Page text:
I grew up in Michigan. I now live in Texas.
Texas is hot. Really hot. And it stays hot for a long, long time.
However, as I was working on some yard projects Monday, I noticed that after four years of living in Texas, I’ve grown accustomed to the heat. I found myself observing that although it was 101 degrees and I was working hard outside, I really didn’t feel hot.
Yet it was hot. Sweat was literally pouring off my body, and my clothes were drenched, but it really didn’t feel hot to me.
Imagine if, since I had grown accustomed to the heat and didn’t feel hot, that I simply ignored the thermostat and operated as if it were 70 outside instead of 101. Regardless of whether I felt hot or not, the reality would have affected me quite negatively. So, in spite of the fact that I didn’t really feel hot, I continuously drank lots of water throughout the day and took occasional breaks from my work.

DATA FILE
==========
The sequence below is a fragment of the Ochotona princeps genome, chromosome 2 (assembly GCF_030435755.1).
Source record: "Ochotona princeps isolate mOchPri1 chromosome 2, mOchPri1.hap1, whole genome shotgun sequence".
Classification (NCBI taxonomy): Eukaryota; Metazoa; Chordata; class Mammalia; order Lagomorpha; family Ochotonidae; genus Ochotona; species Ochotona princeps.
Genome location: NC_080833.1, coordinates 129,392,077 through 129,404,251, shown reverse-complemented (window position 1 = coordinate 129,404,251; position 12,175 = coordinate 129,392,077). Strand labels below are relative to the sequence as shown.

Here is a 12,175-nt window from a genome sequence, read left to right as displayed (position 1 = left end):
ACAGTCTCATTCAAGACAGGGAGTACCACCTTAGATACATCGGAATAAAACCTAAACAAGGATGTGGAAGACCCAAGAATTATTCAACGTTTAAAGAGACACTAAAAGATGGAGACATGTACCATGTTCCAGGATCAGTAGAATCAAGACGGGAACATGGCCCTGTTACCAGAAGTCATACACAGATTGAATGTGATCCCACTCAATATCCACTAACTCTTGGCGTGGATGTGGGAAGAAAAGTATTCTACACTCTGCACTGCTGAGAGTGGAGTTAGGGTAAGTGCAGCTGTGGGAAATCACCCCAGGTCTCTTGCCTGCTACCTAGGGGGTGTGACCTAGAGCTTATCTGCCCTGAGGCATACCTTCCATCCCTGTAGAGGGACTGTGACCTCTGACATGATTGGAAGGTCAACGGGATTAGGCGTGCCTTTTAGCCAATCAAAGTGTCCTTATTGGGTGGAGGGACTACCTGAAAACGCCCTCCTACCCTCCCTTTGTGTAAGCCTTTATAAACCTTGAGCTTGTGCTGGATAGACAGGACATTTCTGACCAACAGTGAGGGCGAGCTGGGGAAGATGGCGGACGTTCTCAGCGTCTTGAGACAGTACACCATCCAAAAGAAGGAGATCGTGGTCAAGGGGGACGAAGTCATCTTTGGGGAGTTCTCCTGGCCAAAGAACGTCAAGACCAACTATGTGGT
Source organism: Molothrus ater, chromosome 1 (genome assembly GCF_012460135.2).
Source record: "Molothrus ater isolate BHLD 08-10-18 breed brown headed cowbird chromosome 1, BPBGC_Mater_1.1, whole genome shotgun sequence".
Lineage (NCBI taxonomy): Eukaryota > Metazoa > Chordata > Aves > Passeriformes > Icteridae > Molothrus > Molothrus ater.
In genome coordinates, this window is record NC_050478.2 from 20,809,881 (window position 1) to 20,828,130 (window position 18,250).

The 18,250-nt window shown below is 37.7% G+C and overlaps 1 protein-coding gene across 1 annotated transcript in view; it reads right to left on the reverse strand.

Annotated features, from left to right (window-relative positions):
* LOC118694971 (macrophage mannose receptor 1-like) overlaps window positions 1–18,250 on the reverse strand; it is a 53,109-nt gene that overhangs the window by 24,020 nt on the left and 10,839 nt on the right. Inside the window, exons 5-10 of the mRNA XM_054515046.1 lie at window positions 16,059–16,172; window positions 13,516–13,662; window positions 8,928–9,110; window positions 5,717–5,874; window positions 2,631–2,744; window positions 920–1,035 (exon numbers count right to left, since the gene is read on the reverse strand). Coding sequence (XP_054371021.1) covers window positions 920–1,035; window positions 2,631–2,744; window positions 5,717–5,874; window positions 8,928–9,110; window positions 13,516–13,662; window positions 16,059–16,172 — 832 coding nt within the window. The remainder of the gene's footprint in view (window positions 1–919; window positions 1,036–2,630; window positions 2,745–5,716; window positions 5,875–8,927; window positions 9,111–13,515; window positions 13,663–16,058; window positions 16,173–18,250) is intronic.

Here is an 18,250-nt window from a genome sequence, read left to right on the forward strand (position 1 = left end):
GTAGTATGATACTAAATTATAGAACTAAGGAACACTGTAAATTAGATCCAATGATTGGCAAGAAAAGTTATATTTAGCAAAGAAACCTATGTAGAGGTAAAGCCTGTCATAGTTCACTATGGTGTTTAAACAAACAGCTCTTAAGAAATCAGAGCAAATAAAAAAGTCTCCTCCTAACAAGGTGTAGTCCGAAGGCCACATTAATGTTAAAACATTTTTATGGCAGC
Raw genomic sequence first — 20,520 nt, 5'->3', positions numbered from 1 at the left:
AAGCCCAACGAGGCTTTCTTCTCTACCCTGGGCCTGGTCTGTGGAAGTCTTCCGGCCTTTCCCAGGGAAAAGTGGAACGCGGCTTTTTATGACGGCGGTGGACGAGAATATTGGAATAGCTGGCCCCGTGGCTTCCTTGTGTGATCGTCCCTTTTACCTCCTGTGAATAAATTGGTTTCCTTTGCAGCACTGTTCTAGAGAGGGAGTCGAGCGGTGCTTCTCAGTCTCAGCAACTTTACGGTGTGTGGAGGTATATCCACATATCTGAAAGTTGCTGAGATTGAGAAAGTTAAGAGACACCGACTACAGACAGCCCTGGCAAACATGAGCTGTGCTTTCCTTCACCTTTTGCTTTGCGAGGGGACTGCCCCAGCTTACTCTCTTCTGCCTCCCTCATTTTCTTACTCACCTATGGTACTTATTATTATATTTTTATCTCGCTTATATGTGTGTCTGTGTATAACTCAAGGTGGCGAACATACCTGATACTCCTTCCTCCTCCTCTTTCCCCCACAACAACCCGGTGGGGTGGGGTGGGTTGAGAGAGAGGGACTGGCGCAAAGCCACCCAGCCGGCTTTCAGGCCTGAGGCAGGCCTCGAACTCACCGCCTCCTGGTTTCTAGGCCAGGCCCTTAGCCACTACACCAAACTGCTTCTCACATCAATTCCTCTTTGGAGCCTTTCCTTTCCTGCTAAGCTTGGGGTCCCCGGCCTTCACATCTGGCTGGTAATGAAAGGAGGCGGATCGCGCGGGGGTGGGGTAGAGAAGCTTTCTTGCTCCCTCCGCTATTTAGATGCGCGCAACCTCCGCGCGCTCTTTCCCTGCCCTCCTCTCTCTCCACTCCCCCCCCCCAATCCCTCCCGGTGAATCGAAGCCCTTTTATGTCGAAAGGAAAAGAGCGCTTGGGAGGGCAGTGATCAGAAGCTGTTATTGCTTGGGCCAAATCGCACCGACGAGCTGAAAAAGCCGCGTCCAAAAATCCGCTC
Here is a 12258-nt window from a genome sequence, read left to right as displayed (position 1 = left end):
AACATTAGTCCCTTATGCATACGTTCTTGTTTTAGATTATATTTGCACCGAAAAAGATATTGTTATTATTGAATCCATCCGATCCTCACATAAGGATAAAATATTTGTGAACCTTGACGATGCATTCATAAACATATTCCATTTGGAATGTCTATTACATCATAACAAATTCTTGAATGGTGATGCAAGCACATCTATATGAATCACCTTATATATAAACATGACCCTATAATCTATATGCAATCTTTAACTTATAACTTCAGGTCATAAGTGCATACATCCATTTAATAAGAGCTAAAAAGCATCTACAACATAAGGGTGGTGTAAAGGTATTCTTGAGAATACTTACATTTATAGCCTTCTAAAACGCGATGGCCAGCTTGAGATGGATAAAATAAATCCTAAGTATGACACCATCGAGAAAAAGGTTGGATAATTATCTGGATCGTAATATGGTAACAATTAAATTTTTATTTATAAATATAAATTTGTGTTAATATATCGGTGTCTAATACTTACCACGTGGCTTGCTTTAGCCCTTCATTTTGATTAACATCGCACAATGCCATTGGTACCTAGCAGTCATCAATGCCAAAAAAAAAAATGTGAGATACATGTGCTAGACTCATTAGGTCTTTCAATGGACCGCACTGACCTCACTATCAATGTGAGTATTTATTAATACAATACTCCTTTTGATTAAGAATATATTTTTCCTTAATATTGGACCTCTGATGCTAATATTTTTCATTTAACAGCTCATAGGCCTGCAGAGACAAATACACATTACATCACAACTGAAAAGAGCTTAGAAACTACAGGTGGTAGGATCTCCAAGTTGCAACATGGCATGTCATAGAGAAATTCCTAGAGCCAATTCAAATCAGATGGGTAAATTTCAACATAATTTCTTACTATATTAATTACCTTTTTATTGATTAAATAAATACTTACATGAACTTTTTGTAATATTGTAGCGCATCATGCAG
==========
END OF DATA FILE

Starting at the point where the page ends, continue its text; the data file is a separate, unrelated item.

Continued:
Meaning in music is a lot like Texas heat. What music means is not based on whether or not a listener feels like he or she is affected by the music in a certain way. It is certainly possible that a person could be so accustomed to a particular kind of music that he or she is really not affected by it.
But the music means what it means, regardless of the effects (or lack thereof) it has on a given listener.
The questions we must ask when evaluating musical meaning is not, “What does that mean to me,” “How does that make me feel?” or “How does that affect me.”
Instead, we must simply ask, “What does that music mean in and of itself?”